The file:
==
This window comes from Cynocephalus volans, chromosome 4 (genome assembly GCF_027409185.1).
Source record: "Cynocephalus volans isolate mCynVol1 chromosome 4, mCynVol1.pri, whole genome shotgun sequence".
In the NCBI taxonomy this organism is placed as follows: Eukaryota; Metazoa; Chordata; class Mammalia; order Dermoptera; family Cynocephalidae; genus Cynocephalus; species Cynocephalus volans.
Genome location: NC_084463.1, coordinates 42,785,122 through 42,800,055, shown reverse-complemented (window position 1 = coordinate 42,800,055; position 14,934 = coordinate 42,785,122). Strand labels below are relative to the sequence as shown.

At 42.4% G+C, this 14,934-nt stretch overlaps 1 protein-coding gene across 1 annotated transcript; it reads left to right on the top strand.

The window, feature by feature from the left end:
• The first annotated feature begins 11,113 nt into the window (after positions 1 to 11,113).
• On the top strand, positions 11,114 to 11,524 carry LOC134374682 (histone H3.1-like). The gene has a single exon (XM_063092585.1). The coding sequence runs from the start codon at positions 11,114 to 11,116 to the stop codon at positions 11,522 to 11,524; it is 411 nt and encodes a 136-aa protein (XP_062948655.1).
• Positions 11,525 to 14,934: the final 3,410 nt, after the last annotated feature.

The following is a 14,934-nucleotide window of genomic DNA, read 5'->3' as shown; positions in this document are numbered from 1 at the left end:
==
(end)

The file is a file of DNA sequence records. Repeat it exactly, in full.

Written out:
This window comes from Cynocephalus volans, chromosome 4 (genome assembly GCF_027409185.1).
Source record: "Cynocephalus volans isolate mCynVol1 chromosome 4, mCynVol1.pri, whole genome shotgun sequence".
In the NCBI taxonomy this organism is placed as follows: Eukaryota; Metazoa; Chordata; class Mammalia; order Dermoptera; family Cynocephalidae; genus Cynocephalus; species Cynocephalus volans.
Genome location: NC_084463.1, coordinates 42,785,122 through 42,800,055, shown reverse-complemented (window position 1 = coordinate 42,800,055; position 14,934 = coordinate 42,785,122). Strand labels below are relative to the sequence as shown.

At 42.4% G+C, this 14,934-nt stretch overlaps 1 protein-coding gene across 1 annotated transcript; it reads left to right on the top strand.

The window, feature by feature from the left end:
• The first annotated feature begins 11,113 nt into the window (after positions 1 to 11,113).
• On the top strand, positions 11,114 to 11,524 carry LOC134374682 (histone H3.1-like). The gene has a single exon (XM_063092585.1). The coding sequence runs from the start codon at positions 11,114 to 11,116 to the stop codon at positions 11,522 to 11,524; it is 411 nt and encodes a 136-aa protein (XP_062948655.1).
• Positions 11,525 to 14,934: the final 3,410 nt, after the last annotated feature.

The following is a 14,934-nucleotide window of genomic DNA, read 5'->3' as shown; positions in this document are numbered from 1 at the left end: